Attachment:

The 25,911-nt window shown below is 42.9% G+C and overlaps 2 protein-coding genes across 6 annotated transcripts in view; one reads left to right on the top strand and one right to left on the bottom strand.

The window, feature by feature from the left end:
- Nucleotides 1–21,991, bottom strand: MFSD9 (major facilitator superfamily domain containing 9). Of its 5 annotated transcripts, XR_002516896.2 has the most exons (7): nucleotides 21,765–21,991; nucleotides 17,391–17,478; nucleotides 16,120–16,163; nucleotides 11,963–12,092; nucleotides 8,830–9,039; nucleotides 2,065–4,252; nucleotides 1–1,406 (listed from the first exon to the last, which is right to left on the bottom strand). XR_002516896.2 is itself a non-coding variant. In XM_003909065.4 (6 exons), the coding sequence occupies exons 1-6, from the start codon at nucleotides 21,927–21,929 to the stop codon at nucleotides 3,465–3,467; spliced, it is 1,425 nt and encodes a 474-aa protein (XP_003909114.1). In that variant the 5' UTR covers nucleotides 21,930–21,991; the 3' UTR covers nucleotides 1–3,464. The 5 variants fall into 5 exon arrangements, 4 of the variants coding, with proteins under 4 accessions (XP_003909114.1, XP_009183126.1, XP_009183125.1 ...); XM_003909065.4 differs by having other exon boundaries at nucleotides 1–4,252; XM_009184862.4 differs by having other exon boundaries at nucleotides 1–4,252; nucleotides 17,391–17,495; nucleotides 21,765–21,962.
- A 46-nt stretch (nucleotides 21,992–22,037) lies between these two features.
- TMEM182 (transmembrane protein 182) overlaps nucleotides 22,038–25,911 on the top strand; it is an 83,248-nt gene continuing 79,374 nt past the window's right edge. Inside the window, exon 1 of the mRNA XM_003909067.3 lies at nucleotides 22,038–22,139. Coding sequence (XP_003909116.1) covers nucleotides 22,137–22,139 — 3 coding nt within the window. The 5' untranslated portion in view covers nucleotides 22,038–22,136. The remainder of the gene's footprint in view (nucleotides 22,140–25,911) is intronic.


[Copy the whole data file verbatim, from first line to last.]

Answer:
The 25,911-nt window shown below is 42.9% G+C and overlaps 2 protein-coding genes across 6 annotated transcripts in view; one reads left to right on the top strand and one right to left on the bottom strand.

The window, feature by feature from the left end:
- Nucleotides 1–21,991, bottom strand: MFSD9 (major facilitator superfamily domain containing 9). Of its 5 annotated transcripts, XR_002516896.2 has the most exons (7): nucleotides 21,765–21,991; nucleotides 17,391–17,478; nucleotides 16,120–16,163; nucleotides 11,963–12,092; nucleotides 8,830–9,039; nucleotides 2,065–4,252; nucleotides 1–1,406 (listed from the first exon to the last, which is right to left on the bottom strand). XR_002516896.2 is itself a non-coding variant. In XM_003909065.4 (6 exons), the coding sequence occupies exons 1-6, from the start codon at nucleotides 21,927–21,929 to the stop codon at nucleotides 3,465–3,467; spliced, it is 1,425 nt and encodes a 474-aa protein (XP_003909114.1). In that variant the 5' UTR covers nucleotides 21,930–21,991; the 3' UTR covers nucleotides 1–3,464. The 5 variants fall into 5 exon arrangements, 4 of the variants coding, with proteins under 4 accessions (XP_003909114.1, XP_009183126.1, XP_009183125.1 ...); XM_003909065.4 differs by having other exon boundaries at nucleotides 1–4,252; XM_009184862.4 differs by having other exon boundaries at nucleotides 1–4,252; nucleotides 17,391–17,495; nucleotides 21,765–21,962.
- A 46-nt stretch (nucleotides 21,992–22,037) lies between these two features.
- TMEM182 (transmembrane protein 182) overlaps nucleotides 22,038–25,911 on the top strand; it is an 83,248-nt gene continuing 79,374 nt past the window's right edge. Inside the window, exon 1 of the mRNA XM_003909067.3 lies at nucleotides 22,038–22,139. Coding sequence (XP_003909116.1) covers nucleotides 22,137–22,139 — 3 coding nt within the window. The 5' untranslated portion in view covers nucleotides 22,038–22,136. The remainder of the gene's footprint in view (nucleotides 22,140–25,911) is intronic.